One simple one is to place zener diodes across the capacitors. There are better active solutions which will allow you to get max capacitor form capacitors even if their capacitance varies significantly.
     
  8. KrisBlueNZ

    KrisBlueNZ Sadly passed away in 2015

    8,393
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    Nov 28, 2011
    Bob Pease uninformed?

    Edit:

    In response to the original question. The problem of uneven charging of multiple capacitors only happens if they are connected in series. It is often solved by connecting a resistor across each capacitor (resistor values are the same if capacitor values are the same, which is common). This is equivalent to connecting a single resistor, with a value equal to the sum of the resistors, in parallel with the combined capacitor, and it will cause the capacitor to discharge following the usual logarithmic curve. In some cases this is not important - for example if you're balancing the voltage across two capacitors that are used in a smoothing or decoupling application, where the charge is being continuously topped up. In other cases it will be significant - a sample-and-hold circuit is an obvious example.

    An alternative for fixed DC voltage applications such as smoothing or decoupling capacitors is to use zener diodes with small series resistors. This will also ensure that individual capacitors are not exposed to overvoltage even briefly.

    If you tell us what you actually want to do, we will be able to give you more applicable advice.
     
    Last edited: Nov 15, 2013
  9. (*steve*)

    (*steve*) ¡sǝpodᴉʇuɐ ǝɥʇ ɹɐǝɥd Moderator

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    Jan 21, 2010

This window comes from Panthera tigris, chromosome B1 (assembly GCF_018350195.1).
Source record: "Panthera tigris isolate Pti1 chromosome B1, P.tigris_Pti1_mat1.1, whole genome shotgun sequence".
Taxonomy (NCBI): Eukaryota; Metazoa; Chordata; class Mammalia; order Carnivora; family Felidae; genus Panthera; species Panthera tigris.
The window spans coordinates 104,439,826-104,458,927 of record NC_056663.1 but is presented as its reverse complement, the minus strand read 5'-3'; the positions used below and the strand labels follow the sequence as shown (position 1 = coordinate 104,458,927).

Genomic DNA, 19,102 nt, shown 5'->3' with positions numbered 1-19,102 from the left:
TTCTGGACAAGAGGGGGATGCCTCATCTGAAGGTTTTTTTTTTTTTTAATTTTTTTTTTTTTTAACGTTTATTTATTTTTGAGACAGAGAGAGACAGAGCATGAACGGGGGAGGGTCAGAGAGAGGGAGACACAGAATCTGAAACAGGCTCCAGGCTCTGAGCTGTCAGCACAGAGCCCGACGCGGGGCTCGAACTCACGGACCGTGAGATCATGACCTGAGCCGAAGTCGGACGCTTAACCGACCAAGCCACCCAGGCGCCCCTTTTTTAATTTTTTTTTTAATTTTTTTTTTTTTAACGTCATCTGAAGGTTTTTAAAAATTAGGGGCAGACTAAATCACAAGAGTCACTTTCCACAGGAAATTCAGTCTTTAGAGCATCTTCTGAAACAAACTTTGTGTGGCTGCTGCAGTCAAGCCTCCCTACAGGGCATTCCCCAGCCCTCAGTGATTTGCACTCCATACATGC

I simply read the article with its implication that a capacitor discharged through a fixed value resistor would have a straight-line drop in voltage.

    Perhaps he meant on the first day?
     
  10. Fish4Fun

    Fish4Fun So long, and Thanks for all the Fish!

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    Aug 27, 2013
    lol, I suspect we are headed toward a "capacitor energy storage system " with zero losses...."obviously" a more energy efficient storage system than super conductors :confused: It is truly a shame that those physicist working on super conductors never thought of using capacitors for storage, :eek:

    But maybe there is a different reason for needing 11 capacitors series connected across a 12Vdc potential or 9 Capacitors connected in Series/Parallel across a 5Vdc source? It is hard to say....

    To the OP:
    For a discussion about the inefficiency of capacitor stored energy: http://hyperphysics.phy-astr.gsu.edu/hbase/electric/capeng2.html#c4

    Regardless of what you believe, capacitors are not an efficient means of storing energy nor shifting voltage levels. Since I cannot fathom any other reason for connecting series/parallel combinations of capacitors to a DC source, I must conclude that you were working under the assumption that a capacitor is the "perfect energy storage device"; let me assure you, this is NOT fact.

    Fish
     
  11. (*steve*)

    (*steve*) ¡sǝpodᴉʇuɐ ǝɥʇ ɹɐǝɥd Moderator

    25,448
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    Jan 21, 2010
    I have a paper somewhere that discusses an active circuit for levelling the charge on series capacitors. Whilst not without loss, it uses an inductor to transfer the energy from the higher voltage capacitor to its lower voltage neighbour. Since this is only used to transfer imbalance the loss in efficiency is dependant on the difference between the capacitors rather than some other simple methods where the inefficiency also rises with charge level. I'll try to look it up for you.
     
  12. KrisBlueNZ

    KrisBlueNZ Sadly passed away in 2015

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    Nov 28, 2011
    Yes, I assume it was just a simplification and approximation to put the discharge into context with his other calculations.